Sermon for Sixth Sunday of Easter, May 9, 2021
Read Pastor Julie's sermon as shared on Facebook Live. Visit https://www.facebook.com/saronstrasburg each Sunday at 8:30 a.m. for a brief live service of scripture, prayer, and a sermon by Pastor Julie.
Acts 10:44–48 | 1 John 5:1–5 | John 15:9–17
Today I want to start by having you think: Who are your friends? What do you like and value in those people that you consider friends? In celebration of a recent birthday, I went out to dinner with two of my very good friends—insightful, funny people who listen, laugh and cajole—and by the end, get life all back into perspective. We’d all had a couple busy non-stop weeks—and, well, the general isolation of COVID—and so met early on the hillside patio of a local restaurant. There was a lot to talk about: Challenges and joys, family, memories . . . I was a little shocked, however, on my way home, to discover that I had been gone for five hours. (Don’t worry, we moved ourselves to the far-flung picnic tables to make way for new guests. And we had blankets and coats for after the sun had set.)
Forty-four years before Christ, a Roman named Cicero wrote a piece he called “How to Be A Friend.” There were also letters that he had written to his friend, Atticus, filled with warmth and appreciation. This was not necessarily the norm for the time when the Roman idea of friendship was often seen in very practical terms: as a relationship between people for mutual advantage. Cicero’s work endures, however, because it describes good friendship so well. Here are his main points. (Remember, in the tradition of the Greek philosophers, Cicero speaks in terms of ideals. Most of the time life falls short of the ideal, but perhaps you will find this inspiring—and we’ll see how it ties into the gospel.)
There are different kinds of friendships: We come in contact with many good people in our lives whom we call friends—in business, volunteer work, school. But we are fortunate when we have some to whom we bind ourselves on a deeper level: They are usually rare—because they require so much time and investment of ourselves. These friends can change our lives, just as we change theirs.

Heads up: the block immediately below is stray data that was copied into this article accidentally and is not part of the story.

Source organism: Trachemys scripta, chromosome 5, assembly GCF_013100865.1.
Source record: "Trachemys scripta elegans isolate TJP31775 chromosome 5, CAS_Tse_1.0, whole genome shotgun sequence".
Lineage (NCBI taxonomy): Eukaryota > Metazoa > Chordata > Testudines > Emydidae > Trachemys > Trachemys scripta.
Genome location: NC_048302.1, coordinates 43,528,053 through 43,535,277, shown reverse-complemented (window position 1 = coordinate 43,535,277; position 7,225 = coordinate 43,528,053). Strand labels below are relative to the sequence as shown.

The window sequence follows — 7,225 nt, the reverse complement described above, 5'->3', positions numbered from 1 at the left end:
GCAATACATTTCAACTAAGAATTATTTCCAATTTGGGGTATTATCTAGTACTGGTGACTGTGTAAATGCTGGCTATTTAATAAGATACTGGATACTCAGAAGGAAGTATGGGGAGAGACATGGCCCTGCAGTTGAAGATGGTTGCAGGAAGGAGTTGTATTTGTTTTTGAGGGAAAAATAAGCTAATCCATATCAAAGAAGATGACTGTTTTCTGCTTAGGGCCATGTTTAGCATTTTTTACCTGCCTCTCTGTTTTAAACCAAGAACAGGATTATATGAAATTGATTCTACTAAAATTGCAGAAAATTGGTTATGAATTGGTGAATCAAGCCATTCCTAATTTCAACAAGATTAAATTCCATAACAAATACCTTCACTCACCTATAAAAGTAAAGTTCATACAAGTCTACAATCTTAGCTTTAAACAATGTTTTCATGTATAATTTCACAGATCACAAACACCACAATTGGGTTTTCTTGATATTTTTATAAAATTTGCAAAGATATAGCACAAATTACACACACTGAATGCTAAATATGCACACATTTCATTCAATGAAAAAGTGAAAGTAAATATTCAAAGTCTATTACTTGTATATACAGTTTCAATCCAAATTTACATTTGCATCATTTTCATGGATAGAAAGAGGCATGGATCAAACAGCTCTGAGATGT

People must be of good moral character to be true friends.
Choose friends with care: Move slowly and see what’s in their hearts before you invest ourselves—in case they aren’t who we thought and we need to extract ourselves.
Friends make you a better person: They help us see ourselves: challenging us to become better and always holding up our potential. Simply put: They help us thrive in ways that isolation cannot.
Make new friends, but keep the old: (I sang this song in Brownies years ago. ) No one is a sweeter friend than someone who has been with you from the beginning; but as you grow and change, stay open to new friendships—including those with younger people. It will enrich both of you.
Friends are honest with each other: They will tell you what you need to hear, not what you want them to say. They don’t need to flatter you because they care about you enough to risk your anger with the truth—hard as it may be to receive. Be thankful for this gift!
The reward of friendship is friendship itself: Whatever practical advantages it gives—advice, companionship, support in difficult times—friendship is finally sheer gift with no need for repayment or keeping score.
A friend never asks another friend to do something wrong: Friendship is based on goodness, it cannot expect evil.
Friendships may change over time: Friendships from youth will not be the same in old age—nor should they be. Life changes us with time, but the core values and qualities that once drew us to together can survive the test of time.